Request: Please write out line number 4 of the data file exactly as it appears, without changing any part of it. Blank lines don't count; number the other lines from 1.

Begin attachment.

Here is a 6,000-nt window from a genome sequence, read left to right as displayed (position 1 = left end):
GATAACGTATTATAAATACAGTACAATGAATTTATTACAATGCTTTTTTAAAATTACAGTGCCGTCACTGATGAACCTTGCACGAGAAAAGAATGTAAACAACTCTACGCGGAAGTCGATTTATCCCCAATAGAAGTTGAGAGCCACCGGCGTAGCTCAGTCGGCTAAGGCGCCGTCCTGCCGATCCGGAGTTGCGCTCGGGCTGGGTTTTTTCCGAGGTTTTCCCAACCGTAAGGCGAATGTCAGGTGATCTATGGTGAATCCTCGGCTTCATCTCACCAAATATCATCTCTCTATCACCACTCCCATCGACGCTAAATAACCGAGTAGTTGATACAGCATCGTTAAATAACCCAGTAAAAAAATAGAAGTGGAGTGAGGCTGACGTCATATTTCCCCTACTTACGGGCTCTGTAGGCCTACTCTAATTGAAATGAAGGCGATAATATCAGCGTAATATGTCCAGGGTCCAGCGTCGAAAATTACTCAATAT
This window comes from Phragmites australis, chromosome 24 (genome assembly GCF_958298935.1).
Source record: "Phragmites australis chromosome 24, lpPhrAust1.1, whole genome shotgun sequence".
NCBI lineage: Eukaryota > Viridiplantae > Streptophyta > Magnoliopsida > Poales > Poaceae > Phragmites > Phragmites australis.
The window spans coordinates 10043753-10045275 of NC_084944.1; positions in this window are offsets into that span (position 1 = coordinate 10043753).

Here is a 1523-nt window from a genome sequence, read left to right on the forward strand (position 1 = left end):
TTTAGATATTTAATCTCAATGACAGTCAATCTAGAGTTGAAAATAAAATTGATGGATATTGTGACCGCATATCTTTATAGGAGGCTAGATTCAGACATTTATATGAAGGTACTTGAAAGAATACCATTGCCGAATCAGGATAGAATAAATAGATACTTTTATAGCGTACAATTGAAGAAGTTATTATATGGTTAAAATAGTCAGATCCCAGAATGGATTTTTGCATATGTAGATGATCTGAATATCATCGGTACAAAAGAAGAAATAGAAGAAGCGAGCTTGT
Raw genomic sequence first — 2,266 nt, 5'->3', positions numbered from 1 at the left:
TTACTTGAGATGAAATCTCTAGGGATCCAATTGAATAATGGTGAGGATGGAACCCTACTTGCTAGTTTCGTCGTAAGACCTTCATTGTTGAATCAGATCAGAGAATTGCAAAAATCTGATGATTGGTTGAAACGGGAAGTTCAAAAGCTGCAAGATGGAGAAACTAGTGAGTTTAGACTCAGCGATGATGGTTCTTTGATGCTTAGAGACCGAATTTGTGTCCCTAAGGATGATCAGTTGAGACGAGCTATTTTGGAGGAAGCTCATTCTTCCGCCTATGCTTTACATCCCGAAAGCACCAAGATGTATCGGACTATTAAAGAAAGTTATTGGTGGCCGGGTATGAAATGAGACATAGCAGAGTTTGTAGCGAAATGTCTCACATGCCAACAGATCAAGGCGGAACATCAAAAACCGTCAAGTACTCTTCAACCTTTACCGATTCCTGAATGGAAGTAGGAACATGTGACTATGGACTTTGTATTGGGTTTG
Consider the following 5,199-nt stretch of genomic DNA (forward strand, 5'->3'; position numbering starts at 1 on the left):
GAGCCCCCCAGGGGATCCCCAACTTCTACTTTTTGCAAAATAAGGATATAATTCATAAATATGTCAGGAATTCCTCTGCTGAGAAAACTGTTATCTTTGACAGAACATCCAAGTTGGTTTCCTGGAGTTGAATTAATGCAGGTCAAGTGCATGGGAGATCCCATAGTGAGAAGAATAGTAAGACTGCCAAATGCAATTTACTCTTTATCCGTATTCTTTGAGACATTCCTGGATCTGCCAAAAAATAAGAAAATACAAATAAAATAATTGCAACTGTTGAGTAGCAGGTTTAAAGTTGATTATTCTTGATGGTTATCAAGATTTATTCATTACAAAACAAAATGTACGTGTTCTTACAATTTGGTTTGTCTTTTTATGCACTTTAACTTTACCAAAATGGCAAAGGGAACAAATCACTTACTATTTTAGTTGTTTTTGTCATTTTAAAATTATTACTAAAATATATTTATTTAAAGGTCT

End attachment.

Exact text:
Source record: "Phragmites australis chromosome 24, lpPhrAust1.1, whole genome shotgun sequence".